Although born in New Jersey, Martin Sherman has lived in the UK since 1980. His plays have been produced in over sixty countries, and he has been nominated for two Tonys, two Oliviers and two BAFTAS.
The run of the digital revival of his Olivier-nominated play, ROSE, starring Maureen Lipman, has been extended by more than 2 more weeks.
- I believe "Rose" was originally written as a millennium play. Tell us a bit more about that and why it was appropriate to revive it now. Did you change much?
I haven’t changed the text. I’ve edited a bit, but that’s natural; you are constantly discovering unnecessary words. I wrote Rose as the millennium approached; I wanted to write two plays, one examining Jewish life in the twentieth century, and the other gay life. It seemed to me that both had changed profoundly. It took fifteen years to write the latter (“Gently Down The Stream”). I’m pleased to see Rose revived, but I wish there was no need for it. I wish there were no longer refugees. I wish there was no anti-Semitism. I wish children weren’t being shot by soldiers. Sometimes you write a play in the hope that what you are discussing will become obsolete. That hasn’t happened. This production allows Maureen Lipman to finally play Rose. We have wanted that to happen for many years, but circumstances never allowed. It was worth the wait. She is, simply, magnificent.
- Are there any other of your plays that you would like to see featured as a part of online theatre?
I would naturally love all of my work to be accessible on online theatre.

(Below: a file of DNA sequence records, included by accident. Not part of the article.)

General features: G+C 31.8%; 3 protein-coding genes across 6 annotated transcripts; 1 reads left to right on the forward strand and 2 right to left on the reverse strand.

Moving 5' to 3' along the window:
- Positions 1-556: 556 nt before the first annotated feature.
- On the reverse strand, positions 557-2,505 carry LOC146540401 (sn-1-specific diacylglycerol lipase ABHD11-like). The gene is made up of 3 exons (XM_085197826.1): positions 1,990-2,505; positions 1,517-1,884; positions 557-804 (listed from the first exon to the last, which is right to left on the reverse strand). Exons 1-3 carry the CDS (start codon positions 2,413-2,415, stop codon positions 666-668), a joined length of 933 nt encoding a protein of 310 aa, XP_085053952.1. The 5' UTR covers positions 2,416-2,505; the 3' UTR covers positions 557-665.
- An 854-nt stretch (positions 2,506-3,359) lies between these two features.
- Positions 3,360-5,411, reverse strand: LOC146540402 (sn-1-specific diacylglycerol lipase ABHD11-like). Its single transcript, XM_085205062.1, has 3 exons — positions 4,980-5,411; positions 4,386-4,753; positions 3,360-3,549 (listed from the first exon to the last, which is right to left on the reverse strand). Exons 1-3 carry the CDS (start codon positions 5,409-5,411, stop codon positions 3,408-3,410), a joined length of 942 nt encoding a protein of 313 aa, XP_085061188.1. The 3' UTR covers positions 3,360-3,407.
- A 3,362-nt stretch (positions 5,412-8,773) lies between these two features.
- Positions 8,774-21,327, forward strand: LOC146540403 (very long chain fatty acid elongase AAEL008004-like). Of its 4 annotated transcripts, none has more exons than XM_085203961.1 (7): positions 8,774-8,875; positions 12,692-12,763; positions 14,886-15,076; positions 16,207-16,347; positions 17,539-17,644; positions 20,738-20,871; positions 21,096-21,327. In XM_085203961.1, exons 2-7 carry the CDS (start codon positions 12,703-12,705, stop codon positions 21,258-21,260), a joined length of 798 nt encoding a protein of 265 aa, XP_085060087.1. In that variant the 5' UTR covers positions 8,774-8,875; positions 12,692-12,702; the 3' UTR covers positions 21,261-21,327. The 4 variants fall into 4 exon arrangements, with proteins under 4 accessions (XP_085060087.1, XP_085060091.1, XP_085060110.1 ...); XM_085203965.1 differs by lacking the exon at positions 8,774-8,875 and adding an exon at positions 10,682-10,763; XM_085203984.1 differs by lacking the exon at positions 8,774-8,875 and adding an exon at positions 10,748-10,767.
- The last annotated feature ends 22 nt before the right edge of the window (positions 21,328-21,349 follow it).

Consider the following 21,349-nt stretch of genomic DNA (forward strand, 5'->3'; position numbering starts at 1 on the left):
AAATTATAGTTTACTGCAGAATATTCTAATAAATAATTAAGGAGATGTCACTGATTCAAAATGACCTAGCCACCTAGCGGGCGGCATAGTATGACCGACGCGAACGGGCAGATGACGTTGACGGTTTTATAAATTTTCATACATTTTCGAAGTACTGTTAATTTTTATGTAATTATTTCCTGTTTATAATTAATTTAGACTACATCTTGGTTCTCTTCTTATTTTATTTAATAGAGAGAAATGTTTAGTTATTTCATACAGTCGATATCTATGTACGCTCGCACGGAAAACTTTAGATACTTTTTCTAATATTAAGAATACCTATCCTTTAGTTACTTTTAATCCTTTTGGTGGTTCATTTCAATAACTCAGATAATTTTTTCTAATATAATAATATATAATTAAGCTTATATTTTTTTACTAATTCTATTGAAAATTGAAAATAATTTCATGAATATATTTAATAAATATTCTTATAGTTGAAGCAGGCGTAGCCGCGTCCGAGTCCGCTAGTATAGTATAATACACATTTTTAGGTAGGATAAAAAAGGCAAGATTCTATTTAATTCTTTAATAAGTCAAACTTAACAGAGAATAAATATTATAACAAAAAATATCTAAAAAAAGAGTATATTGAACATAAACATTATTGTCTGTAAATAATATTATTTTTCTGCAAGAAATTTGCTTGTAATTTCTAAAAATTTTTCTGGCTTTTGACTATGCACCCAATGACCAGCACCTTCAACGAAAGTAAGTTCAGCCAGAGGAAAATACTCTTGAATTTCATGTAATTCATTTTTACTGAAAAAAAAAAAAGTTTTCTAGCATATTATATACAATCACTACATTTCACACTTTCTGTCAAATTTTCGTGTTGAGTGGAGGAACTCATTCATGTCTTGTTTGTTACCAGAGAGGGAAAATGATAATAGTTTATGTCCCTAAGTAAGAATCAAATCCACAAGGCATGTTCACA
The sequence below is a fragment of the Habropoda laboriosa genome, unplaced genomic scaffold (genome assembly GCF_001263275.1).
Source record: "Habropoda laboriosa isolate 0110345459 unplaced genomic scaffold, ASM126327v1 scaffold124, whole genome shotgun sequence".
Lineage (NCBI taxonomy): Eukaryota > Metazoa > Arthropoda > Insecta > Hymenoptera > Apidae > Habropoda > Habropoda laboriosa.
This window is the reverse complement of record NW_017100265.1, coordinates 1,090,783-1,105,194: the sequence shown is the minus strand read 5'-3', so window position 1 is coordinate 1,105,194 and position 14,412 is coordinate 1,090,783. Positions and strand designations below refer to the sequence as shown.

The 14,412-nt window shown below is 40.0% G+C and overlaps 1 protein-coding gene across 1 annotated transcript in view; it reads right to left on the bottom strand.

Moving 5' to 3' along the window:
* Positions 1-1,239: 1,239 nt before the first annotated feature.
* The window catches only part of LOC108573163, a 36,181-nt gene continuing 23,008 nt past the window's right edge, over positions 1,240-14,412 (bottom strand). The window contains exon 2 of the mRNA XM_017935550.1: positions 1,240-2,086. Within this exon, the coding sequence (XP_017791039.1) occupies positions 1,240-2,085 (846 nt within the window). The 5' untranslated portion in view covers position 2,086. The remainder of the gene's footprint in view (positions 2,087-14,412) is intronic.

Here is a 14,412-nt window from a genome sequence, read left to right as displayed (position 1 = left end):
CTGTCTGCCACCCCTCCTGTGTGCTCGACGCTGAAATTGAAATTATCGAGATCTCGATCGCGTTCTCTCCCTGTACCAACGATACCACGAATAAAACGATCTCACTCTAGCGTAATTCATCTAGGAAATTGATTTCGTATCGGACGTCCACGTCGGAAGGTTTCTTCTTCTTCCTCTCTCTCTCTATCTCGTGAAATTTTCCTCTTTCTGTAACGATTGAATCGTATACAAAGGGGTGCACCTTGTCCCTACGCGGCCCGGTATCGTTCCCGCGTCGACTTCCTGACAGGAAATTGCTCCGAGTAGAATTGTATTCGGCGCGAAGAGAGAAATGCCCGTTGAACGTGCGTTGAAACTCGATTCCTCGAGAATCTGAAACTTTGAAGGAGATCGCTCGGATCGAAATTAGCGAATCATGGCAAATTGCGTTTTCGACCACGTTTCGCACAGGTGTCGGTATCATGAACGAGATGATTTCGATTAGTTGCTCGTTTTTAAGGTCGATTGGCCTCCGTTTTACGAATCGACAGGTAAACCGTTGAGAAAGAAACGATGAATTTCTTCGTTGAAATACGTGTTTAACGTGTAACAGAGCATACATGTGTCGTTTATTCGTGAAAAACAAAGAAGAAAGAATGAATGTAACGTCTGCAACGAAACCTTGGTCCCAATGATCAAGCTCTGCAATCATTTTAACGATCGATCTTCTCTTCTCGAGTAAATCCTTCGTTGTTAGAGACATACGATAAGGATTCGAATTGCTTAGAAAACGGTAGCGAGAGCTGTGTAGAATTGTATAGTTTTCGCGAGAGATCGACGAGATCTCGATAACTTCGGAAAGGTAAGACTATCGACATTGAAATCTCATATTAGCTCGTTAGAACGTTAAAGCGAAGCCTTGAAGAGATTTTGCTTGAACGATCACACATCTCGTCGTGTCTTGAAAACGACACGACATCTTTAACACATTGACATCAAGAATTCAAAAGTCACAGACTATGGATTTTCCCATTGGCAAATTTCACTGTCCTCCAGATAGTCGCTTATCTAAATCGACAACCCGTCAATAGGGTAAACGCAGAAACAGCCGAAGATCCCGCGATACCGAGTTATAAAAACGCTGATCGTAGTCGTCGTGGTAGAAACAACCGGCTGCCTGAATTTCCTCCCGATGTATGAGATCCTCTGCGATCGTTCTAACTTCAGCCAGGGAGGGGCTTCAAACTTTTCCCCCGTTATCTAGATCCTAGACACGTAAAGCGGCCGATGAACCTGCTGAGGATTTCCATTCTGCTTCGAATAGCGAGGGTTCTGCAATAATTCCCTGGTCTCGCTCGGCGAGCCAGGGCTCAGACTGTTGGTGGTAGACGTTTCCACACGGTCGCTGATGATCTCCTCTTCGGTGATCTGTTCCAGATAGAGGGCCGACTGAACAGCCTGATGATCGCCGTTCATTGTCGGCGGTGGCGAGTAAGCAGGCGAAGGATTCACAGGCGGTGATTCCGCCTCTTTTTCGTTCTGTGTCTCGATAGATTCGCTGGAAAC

- There are lots of plays and monologues being presented online at the moment. How do you think they compare to giving and being in the audience for a live performance?
Nothing compares to the experience of seeing a play in front of a live audience. We mustn’t forget that as we enjoy the comfort of sitting at home watching a piece of theatre transmitted literally onto our fingertips. There’s a tension and an expansion from living in the moment with a group of actors that cannot be replicated. On the other hand, the problem with living in the moment is that the moment passes. Online theatre preserves. And does so beautifully. And allows people who might not be able to get to that theatre to see the performance. I think monologues lend themselves particularly well to this format. It’s possible to have a peculiarly intimate relationship with that one character
- What has been your lockdown experience? Do you think writers who tend to work as individuals are better able to cope?
I think it was assumed that writers would cope with lockdown better than most people. That hasn’t necessarily been the case. It isn’t easy competing with real life when life has become the best fiction ever written; every day is like reading the latest chapter of a Dickens novel; every day a new plot twist, every day grotesque new characters. It’s not easy to imagine anything that can match it. That’s possibly a personal reaction; but I can’t wait to see (often with dread) what happens next.
- Any plans for writing about the pandemic or will it be something you wish to steer clear of?
I prefer to have a sense of where the story is heading when I start to write, and I haven’t a clue where the pandemic or the current frightening political terrain are leading us, other than it will probably be surprising. But I sense that many of my younger colleagues are raring to be let off the leash, and I look forward to what Michaela Coel, Matthew Lopez, Jeremy O. Harris, Phoebe Waller-Bridge and others of their generation have to say about all of this. I think if disease and politicians (who are well lumped together) fail to close the theatres and neutralise other outlets of expression, we will be in for a period of spectacular writing.
Interview by John Chapman